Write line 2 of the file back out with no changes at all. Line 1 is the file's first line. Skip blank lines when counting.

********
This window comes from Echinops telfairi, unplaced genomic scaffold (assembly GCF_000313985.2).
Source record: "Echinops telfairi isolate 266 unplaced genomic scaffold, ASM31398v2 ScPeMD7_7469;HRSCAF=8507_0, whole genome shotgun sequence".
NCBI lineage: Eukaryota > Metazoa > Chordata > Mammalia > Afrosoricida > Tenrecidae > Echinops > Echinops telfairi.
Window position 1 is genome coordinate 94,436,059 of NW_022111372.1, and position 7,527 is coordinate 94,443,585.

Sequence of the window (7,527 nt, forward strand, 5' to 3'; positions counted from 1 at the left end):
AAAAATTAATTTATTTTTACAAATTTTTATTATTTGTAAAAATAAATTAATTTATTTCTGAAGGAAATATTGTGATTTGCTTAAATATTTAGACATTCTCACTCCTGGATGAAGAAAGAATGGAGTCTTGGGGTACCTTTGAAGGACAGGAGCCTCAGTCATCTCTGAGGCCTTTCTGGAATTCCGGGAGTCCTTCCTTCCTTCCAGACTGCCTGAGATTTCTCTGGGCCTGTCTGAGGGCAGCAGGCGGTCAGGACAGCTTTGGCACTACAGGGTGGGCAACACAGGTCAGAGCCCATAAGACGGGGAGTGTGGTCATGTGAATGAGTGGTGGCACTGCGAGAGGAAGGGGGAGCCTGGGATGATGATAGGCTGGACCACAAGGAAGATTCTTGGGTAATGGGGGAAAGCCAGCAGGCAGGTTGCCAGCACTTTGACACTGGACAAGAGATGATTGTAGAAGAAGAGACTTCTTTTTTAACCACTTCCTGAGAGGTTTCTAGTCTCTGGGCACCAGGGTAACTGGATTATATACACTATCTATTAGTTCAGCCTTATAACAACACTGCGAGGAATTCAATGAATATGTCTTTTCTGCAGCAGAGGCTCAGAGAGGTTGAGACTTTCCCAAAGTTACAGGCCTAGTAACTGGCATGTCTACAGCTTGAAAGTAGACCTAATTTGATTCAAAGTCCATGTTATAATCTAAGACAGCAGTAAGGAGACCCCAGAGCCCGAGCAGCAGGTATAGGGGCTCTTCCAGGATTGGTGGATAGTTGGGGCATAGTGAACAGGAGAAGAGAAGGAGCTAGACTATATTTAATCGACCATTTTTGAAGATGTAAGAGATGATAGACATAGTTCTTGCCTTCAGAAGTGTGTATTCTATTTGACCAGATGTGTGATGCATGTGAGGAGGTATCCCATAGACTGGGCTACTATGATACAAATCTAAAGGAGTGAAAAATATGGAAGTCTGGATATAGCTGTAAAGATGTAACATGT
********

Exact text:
Source record: "Echinops telfairi isolate 266 unplaced genomic scaffold, ASM31398v2 ScPeMD7_7469;HRSCAF=8507_0, whole genome shotgun sequence".